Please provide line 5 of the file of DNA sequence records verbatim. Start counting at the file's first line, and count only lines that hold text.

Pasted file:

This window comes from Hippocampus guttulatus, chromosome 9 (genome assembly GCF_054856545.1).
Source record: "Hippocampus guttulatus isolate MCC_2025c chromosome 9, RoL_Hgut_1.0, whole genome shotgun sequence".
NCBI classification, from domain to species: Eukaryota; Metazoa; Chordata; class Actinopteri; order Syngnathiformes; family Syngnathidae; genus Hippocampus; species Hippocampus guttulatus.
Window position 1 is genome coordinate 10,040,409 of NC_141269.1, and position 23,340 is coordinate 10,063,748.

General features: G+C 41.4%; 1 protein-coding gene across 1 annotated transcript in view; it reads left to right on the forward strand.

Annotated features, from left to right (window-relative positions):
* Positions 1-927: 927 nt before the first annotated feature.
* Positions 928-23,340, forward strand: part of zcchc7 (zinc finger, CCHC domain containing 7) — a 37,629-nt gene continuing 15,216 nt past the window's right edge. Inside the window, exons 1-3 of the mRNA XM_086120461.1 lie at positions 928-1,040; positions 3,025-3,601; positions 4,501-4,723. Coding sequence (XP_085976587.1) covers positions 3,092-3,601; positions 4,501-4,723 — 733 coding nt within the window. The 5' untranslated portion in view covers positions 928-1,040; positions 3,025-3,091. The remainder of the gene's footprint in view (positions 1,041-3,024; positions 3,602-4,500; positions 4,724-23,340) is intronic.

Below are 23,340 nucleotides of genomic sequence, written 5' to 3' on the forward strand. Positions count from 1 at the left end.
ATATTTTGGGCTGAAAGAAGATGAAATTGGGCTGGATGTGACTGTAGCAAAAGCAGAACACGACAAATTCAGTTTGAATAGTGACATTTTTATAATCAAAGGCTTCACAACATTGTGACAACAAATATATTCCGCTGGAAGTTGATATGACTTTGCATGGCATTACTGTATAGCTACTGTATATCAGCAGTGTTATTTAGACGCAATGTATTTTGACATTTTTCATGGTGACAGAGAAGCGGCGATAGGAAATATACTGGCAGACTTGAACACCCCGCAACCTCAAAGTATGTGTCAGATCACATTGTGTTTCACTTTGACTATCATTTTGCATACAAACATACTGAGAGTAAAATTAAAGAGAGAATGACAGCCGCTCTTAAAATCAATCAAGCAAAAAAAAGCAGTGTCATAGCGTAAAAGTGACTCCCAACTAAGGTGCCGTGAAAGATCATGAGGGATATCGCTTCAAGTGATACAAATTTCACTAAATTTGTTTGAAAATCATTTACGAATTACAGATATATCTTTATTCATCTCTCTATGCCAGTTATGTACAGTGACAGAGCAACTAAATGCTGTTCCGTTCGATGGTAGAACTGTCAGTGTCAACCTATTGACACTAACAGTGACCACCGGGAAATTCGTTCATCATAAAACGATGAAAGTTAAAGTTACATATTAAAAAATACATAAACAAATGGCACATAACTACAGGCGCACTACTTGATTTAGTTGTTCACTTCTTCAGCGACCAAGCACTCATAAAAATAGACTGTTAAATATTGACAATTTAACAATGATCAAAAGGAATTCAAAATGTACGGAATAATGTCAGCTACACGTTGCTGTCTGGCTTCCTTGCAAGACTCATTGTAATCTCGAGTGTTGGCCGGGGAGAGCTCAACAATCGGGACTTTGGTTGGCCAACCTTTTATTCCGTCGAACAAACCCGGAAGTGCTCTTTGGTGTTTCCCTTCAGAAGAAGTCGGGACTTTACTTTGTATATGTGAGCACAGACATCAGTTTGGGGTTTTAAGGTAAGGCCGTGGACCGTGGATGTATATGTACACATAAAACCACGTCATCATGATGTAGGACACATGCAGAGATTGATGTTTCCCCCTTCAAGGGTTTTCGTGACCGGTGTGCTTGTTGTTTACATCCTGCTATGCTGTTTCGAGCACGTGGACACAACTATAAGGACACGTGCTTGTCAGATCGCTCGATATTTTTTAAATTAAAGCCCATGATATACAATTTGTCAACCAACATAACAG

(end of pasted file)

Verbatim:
General features: G+C 41.4%; 1 protein-coding gene across 1 annotated transcript in view; it reads left to right on the forward strand.